There’s no getting away from the fact that the VW Caddy Life is heavily based on the van of the same name. That said, even the van is a quite a good-looking vehicle. The Caddy Life is even more so.
From the front you could be looking at a Golf – albeit one with a higher roofline than normal as it has the standard VW headlight and grille arrangement.
The wheel arches are subtly pronounced and there are creases along the side of the car/van that add to its good looks. The flush rear sliding doors also add to its smooth appearance, as well as being very practical additions.
From the front you could be looking at a Golf.
What’s it like to drive?
VW have pulled off the neat trick of making the Caddy Life far more like a car to drive than you might imagine. Yes, the acceleration is never going to leave others standing at the lights. Instead, it’s great around town and even better at motorway cruising speeds.
Despite the relatively high centre of gravity it handles well, if not quite up to car standards, and the steering is positive and responsive. It might be worth looking out for a dual-clutch automatic if the driving you’re going to be doing is in stop/start traffic.
VW have pulled off the neat trick of making the Caddy Life far more like a car to drive than you might imagine.
You wouldn’t expect the Caddy Life to be quite as plush and well equipped as an MPV, but VW have done a good job of helping it rise above its van origins. The materials used are hard-wearing, but attractive, and there’s a very good, solid feeling to everything.
The instrument panel looks like it’s been taken straight from a Volkswagen car, just like the whole dashboard. The driving position is good and fairly elevated with excellent all-round visibility.
Best of all, and hardly unexpected, is the huge amount of passenger space there is in the front and the back. It’s hard to imagine anyone, however tall they are, bumping their head. The sliding rear doors make it easy to get in and out, even in tight parking spaces in the pay and display or at the supermarket.
Higher spec models get the latest VW infotainment technology complete with a large touchscreen in the middle of the dashboard. It even senses when a finger is near and automatically switches from display to input mode. At its side there are also buttons to switch between navigation and entertainment systems when you’re on the move.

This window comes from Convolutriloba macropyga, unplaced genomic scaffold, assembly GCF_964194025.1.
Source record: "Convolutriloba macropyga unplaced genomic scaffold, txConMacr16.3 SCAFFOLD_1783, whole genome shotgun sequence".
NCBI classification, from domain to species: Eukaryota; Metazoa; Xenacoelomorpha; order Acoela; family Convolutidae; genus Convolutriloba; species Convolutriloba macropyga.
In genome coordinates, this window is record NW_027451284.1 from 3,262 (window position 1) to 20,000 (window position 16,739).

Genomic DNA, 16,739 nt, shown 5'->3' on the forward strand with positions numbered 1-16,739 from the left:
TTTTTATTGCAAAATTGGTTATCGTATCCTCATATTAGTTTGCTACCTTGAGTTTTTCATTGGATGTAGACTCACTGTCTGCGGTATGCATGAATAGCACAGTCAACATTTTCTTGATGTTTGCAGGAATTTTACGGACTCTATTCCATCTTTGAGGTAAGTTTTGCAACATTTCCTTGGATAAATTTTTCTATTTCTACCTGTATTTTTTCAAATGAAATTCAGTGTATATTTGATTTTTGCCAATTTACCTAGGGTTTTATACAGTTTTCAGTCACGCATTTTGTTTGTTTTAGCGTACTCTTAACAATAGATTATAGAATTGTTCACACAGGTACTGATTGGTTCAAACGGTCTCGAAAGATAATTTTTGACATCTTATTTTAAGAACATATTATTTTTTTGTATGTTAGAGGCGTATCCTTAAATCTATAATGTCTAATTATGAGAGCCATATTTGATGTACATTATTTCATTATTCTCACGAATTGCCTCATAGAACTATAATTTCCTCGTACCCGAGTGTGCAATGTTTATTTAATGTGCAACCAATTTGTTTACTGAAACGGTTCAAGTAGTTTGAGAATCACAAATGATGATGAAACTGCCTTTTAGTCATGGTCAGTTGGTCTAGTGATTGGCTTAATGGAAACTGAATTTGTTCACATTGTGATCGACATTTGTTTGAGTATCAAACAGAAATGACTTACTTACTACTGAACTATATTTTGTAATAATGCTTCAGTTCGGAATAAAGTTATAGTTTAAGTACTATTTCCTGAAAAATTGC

This is where the combination of the Caddy Life’s van origins and conversion to being a people carrier really come into their own. When the seats are up there is more than enough room for the biggest of big shops or for all the gear you need for a family camping trip.
Fold them down and you’re ready to load up with flat pack furniture or to take a couple of dumpy bags of garden refuse to the recycling centre. If you take them out completely, which is easy to do, it’s ready for some pretty major removals work.
It’s equally handy when it comes to the amount of stuff you can store in the car, even using the space under all the seats.
Running costs and reliability
The chances are you’ll mainly find a Caddy Life with a diesel engine in the used car market and the pick of these is the 2.0-litre variant. This hits the perfect sweet spot between economy and power, delivering around 55mpg on average.
You can improve on this figure considerably by tracking down the BlueMotion variant that can see the consumption falling even further to give you up to 72mpg.
What cinch loves
If you don’t mind driving a car that’s so obviously a van at heart then the VW Caddy Life has a lot to recommend it being spacious, pretty economical and with surprising levels of tech, especially in the higher spec models.